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By Ju-min Park and Sohee Kim
INCHEON, South Korea, April 24 (Reuters) - South Korean prosecutors said on Thursday that they had raided shipping safety watchdogs as part of expanded investigations following the sinking of a ferry last week in which more than 300 people were killed or missing presumed dead.
"The objective was to investigate malpractices and corruption in the entire shipping industry," Song In-taek, head deputy chief prosecutor at Incheon District Prosecution Service, told reporters.
The Korea Register of Shipping, which is in charge of testing and certifying ships, and the Korea Shipping Association (KSA), which is responsible for routine shipment inspections, were not immediately available for comment.
Prosecutors raided the register's headquarters in the southern port city of Busan on Thursday. Yonhap news agency said investigations would look at the possibility of corruption in testing ships and whether bribes were paid.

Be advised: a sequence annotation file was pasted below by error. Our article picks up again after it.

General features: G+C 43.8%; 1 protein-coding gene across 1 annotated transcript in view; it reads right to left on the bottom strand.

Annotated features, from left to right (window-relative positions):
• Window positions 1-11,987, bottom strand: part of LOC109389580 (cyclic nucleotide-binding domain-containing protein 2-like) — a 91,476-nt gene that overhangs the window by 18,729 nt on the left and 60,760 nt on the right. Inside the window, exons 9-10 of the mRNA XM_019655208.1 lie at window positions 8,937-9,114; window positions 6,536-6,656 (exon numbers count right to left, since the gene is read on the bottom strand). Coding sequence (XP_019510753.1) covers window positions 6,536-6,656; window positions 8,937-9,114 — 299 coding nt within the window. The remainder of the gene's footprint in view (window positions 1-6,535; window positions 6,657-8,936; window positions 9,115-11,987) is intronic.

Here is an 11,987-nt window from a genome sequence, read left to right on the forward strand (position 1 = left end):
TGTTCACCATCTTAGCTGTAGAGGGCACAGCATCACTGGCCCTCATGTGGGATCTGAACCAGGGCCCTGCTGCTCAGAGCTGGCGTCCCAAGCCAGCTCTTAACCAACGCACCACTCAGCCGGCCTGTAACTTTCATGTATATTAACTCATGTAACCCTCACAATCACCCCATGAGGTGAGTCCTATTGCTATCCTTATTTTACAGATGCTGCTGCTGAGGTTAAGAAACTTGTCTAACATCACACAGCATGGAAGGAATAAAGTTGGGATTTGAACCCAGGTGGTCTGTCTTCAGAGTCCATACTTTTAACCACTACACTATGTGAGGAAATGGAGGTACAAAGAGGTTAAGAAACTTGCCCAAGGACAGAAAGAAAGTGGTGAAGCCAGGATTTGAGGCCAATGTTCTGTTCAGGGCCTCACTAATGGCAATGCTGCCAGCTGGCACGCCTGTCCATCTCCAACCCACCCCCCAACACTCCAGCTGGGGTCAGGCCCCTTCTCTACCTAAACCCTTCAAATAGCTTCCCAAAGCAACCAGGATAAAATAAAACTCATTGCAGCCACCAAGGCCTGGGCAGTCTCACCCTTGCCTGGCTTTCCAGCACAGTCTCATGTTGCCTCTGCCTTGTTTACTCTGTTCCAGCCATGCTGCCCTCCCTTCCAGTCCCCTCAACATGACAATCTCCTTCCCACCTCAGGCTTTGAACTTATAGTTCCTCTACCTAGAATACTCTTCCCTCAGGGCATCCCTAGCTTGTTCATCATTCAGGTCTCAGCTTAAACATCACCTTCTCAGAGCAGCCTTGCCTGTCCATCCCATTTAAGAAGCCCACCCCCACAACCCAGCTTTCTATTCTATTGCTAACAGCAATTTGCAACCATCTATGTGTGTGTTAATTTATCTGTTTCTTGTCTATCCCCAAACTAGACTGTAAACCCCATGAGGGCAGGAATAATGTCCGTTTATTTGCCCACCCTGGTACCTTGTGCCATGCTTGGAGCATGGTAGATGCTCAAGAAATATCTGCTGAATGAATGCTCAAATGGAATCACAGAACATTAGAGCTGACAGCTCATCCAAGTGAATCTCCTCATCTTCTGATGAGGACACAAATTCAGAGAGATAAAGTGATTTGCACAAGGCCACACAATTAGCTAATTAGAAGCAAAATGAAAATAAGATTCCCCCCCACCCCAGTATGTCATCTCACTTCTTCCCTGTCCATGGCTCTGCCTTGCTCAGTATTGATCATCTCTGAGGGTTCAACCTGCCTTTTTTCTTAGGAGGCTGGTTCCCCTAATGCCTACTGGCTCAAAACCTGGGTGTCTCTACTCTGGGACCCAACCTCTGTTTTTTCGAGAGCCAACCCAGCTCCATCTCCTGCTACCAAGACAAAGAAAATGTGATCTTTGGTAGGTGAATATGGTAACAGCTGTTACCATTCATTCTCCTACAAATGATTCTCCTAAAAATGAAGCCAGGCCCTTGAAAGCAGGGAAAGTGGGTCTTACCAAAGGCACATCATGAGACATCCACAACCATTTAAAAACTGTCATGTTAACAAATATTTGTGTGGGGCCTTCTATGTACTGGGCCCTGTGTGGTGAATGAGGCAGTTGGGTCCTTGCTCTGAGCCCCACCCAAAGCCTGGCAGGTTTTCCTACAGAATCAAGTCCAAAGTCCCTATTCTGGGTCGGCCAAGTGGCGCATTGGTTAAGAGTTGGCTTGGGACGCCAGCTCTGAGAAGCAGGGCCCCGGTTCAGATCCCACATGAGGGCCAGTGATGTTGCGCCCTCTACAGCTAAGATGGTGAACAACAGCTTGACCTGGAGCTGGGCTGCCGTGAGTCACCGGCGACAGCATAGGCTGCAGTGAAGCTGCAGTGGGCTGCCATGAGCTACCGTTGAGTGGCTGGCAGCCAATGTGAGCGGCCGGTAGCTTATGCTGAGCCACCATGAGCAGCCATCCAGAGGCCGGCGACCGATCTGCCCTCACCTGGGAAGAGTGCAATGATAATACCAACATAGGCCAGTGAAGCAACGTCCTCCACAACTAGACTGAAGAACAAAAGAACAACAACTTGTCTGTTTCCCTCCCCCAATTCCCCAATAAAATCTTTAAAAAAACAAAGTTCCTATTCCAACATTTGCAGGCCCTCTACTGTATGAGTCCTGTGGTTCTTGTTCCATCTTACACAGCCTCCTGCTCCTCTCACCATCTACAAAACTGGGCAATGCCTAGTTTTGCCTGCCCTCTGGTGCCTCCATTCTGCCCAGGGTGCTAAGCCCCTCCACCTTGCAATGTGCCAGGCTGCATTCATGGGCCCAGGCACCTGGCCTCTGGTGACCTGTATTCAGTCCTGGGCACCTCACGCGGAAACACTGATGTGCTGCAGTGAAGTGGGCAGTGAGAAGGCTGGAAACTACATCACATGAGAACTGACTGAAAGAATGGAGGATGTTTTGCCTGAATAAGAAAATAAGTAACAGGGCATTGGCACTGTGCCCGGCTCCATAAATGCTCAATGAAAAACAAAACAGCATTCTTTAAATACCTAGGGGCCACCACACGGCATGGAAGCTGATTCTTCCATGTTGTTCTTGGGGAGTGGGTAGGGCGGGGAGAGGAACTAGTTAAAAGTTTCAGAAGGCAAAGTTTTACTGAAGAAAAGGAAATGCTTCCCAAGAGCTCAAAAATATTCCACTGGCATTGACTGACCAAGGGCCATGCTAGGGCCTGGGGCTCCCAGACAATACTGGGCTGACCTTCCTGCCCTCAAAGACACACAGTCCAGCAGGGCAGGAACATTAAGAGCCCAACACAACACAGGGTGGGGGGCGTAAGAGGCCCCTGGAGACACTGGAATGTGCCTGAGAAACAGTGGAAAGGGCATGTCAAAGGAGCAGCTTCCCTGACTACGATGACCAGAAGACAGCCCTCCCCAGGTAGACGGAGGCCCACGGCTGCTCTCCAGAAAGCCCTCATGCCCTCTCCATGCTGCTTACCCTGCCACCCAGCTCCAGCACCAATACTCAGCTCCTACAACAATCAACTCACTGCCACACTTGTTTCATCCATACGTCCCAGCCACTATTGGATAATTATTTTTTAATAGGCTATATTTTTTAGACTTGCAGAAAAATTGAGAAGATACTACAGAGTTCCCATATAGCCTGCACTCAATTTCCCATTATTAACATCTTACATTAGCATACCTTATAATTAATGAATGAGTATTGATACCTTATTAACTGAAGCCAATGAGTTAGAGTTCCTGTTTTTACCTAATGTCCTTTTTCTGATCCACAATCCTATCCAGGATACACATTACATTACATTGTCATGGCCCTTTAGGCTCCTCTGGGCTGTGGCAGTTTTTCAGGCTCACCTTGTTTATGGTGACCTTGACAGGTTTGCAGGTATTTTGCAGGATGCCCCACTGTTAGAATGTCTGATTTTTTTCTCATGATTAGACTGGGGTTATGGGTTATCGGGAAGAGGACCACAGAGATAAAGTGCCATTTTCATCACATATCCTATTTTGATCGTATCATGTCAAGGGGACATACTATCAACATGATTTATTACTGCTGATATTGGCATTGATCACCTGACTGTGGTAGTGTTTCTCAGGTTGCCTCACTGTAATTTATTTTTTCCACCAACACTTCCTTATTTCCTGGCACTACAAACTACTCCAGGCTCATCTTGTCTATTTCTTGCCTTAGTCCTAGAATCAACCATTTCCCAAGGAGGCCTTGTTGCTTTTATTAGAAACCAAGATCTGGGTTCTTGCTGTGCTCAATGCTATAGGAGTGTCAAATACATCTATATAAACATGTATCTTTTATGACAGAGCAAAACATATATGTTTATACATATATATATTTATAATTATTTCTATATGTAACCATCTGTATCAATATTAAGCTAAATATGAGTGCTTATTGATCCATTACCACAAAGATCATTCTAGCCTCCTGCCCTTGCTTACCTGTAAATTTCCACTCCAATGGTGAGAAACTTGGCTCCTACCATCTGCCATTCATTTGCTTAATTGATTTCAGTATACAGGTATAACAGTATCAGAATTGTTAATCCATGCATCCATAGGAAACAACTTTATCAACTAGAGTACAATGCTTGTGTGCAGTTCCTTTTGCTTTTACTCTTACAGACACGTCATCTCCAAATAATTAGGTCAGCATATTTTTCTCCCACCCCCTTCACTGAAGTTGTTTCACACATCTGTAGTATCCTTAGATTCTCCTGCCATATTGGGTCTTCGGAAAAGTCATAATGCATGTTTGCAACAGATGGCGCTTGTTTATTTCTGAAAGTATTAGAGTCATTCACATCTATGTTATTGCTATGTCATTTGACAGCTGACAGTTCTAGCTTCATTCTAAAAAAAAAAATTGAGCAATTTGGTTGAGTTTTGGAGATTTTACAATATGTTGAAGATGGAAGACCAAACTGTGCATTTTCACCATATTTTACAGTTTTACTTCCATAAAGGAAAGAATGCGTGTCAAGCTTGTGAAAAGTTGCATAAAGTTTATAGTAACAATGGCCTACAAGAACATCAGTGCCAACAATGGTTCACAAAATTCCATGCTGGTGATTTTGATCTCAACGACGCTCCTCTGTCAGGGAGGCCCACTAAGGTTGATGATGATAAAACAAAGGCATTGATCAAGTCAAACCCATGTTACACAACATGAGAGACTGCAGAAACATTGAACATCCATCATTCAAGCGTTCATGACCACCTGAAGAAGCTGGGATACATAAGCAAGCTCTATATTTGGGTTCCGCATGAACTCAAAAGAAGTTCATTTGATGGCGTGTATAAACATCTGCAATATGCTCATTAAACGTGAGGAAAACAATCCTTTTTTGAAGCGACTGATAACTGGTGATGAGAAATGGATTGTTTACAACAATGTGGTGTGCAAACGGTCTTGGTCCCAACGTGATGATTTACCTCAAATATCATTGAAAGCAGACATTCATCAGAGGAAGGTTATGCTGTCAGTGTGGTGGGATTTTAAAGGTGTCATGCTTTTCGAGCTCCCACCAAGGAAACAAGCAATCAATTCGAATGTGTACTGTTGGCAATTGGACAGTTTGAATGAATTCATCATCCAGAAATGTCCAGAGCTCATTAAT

The raid on the KSA took place on Wednesday when prosecutors also raided the home of Yoo Byung-un, the head of a family that owns the Chonghaejin Marine Co. Ltd, the company that operated the ship.
"The company will fully cooperate with the investigation," Kim Jae-beom, an official at Chonghaejin, told Reuters by telephone.
The finances of Chonghaejin and its complex share structure have come into the spotlight since the disaster. Yoo was jailed for fraud for four years in the early 1990s.
Asked if Yoo had gone overseas, prosecutors said he was still in South Korea but they had yet to contact him.
The financial watchdog and prosecutors are looking into the assets of Yoo's family for any possible embezzlement, prosecutors added. (Reporting by Ju-min Park; Additional reporting by Meeyoung Cho; Editing by Nick Macfie and Raju Gopalakrishnan)